Summer walking and winter snowshoeing in the Eastern Pyrenees
Wednesday, June 15, 2011
After 15 years of positively encouraging the survival of the brown bear in the Pyrenees, the French government appears to have taken a step backwards. In early June it announced that there would not be a new release in the Pyrénées-Atlantiques as planned. Pro bear campaigners felt that it was imperative that a female bear was reintroduced in Bearn in the Aspe or OssauIt valleys to replace Franska (herself a reintroduction from Slovenia) killed when she was hit by a car on a busy road in August 2007. Two male bears survive in the area but cannot breed. There are only about 20 brown bears left in the Pyrenees. They do not exist anywhere else in France.
Franska introduced to the Pyrenees from Slovenia (April 2006), killed in a road accident (Aug. 2007.)
Picture from http://www.buvettedesalpages.be/
In the past, Nathalie Kosciusko-Morizet, the state secretary for ecology in the Sarkozy government, has made clear her determination 'to restore the population of bears in the Pyrenees in accordance with France's international obligations for biodiversity.' However, earlier this month, she refused to authorise the release of new bear from Slovenia, citing the problems that mountain farmers were facing due to persistant dry weather. Nathalie Kosciusko-Morizet's decision goes against that made by her predecessor in July 2010 and appears to be at odds with the Governmen'ts National Strategy For Biodiversity that she herself introduced in May 2011.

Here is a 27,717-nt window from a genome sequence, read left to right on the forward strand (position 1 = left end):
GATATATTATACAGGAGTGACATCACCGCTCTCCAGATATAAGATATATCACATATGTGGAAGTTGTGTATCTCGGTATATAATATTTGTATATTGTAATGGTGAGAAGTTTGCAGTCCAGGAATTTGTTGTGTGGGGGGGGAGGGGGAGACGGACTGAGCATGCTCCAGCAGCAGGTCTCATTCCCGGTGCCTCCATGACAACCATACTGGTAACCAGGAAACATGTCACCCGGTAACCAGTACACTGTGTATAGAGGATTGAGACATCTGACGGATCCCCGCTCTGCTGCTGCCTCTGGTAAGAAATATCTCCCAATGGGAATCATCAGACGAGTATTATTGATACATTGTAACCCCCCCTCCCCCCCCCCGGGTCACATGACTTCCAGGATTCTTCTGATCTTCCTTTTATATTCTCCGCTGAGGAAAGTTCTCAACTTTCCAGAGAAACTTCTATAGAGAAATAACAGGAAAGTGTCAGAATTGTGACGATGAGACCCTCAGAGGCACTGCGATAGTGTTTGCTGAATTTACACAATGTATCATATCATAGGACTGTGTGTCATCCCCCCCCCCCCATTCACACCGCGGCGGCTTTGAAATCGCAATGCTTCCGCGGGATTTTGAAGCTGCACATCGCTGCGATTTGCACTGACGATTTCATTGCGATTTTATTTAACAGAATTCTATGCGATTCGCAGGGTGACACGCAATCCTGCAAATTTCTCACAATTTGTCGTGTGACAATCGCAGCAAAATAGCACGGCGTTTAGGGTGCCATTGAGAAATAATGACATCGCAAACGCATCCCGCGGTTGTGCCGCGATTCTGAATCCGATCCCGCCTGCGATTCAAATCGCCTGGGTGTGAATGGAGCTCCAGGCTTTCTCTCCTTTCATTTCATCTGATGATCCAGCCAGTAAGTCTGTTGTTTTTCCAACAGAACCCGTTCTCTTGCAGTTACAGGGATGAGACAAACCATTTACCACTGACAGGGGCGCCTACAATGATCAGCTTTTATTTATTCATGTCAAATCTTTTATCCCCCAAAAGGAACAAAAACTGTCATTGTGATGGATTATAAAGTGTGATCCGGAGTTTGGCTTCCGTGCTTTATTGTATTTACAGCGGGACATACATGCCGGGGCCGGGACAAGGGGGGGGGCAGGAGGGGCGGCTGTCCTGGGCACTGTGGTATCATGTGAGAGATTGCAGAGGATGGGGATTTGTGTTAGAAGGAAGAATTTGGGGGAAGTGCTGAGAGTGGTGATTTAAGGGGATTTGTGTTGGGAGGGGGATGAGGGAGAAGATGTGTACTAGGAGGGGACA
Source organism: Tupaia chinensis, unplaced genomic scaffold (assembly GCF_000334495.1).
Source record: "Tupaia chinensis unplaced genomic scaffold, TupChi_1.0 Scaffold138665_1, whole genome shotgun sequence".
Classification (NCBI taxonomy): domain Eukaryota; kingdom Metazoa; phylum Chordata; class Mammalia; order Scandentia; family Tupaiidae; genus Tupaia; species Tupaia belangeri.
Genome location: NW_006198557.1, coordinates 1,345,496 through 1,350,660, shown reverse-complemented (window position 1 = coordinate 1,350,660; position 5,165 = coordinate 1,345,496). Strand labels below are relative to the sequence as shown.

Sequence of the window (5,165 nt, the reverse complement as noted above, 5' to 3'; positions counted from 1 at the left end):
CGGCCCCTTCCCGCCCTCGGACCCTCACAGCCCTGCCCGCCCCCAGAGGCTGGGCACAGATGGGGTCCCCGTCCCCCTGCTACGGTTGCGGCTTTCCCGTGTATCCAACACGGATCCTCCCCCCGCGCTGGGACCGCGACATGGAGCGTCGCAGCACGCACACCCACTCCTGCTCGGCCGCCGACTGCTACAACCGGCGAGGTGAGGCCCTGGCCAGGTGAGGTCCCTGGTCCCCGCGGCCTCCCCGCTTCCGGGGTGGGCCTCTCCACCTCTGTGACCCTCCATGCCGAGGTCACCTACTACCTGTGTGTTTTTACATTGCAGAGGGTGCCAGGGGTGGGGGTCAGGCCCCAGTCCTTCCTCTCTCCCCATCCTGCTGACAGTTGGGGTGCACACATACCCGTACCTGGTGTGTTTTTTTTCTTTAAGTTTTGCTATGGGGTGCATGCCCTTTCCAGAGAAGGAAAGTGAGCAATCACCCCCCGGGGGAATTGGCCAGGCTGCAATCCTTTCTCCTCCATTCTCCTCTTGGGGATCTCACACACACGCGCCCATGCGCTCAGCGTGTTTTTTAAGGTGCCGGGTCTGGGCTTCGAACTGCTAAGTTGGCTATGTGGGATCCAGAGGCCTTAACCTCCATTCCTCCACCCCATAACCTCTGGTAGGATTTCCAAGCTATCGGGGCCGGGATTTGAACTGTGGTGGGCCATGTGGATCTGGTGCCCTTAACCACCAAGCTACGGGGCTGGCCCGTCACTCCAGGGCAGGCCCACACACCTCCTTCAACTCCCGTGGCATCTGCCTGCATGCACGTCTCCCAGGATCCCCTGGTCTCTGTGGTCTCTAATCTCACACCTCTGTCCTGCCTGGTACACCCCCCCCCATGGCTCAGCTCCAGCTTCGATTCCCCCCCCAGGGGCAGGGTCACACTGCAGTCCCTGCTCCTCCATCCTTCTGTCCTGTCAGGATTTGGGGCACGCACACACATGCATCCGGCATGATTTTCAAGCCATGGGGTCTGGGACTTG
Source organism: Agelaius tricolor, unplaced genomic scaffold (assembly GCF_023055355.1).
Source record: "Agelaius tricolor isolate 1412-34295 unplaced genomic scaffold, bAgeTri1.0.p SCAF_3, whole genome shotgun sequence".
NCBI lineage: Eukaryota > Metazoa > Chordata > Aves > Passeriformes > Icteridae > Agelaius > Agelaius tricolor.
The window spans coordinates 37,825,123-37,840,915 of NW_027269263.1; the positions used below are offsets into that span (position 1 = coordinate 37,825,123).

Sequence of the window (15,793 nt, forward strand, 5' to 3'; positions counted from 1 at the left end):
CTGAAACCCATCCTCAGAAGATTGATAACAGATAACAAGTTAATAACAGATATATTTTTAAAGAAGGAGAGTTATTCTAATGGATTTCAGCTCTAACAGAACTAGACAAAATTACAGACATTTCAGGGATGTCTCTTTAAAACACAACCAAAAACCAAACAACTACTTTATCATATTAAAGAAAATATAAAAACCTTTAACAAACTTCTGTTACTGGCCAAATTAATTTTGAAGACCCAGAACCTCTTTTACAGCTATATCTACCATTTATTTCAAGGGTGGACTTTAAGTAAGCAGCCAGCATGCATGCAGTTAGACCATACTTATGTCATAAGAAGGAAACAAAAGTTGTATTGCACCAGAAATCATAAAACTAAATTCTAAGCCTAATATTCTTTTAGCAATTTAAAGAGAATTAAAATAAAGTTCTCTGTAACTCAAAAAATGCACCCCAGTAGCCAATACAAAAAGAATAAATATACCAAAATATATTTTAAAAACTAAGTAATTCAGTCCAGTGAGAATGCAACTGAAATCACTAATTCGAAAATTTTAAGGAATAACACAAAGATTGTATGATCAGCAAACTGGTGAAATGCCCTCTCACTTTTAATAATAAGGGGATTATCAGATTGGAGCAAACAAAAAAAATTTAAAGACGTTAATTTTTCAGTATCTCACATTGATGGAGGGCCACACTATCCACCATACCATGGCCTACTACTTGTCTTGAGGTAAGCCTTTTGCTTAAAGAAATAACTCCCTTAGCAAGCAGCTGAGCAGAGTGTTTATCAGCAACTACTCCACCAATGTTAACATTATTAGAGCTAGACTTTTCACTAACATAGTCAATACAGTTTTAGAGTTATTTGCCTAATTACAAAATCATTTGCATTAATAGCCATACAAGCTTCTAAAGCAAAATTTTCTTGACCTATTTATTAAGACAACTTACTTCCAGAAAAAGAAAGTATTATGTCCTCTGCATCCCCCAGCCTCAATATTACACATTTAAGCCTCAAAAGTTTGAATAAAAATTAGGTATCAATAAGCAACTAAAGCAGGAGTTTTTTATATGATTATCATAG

The French National Strategy for Biodiversity Logo (May 2011) includes Bear Prints
WWF France announced that the Governments decision was 'disgusting and would have huge consequences for biodiversity.' It added that perhaps with a strong hunting and farming lobby in France, President Sarkozy has one eye on the 2012 Presidential Election.
Mountain farmers were pleased with the decision. They argue that the reintroduction of Slovenian brown bears to boost the population in the Pyrenees and increase the long term viability of the animal, would add to the already considerable difficulties they face. Bears attack and kill their animals.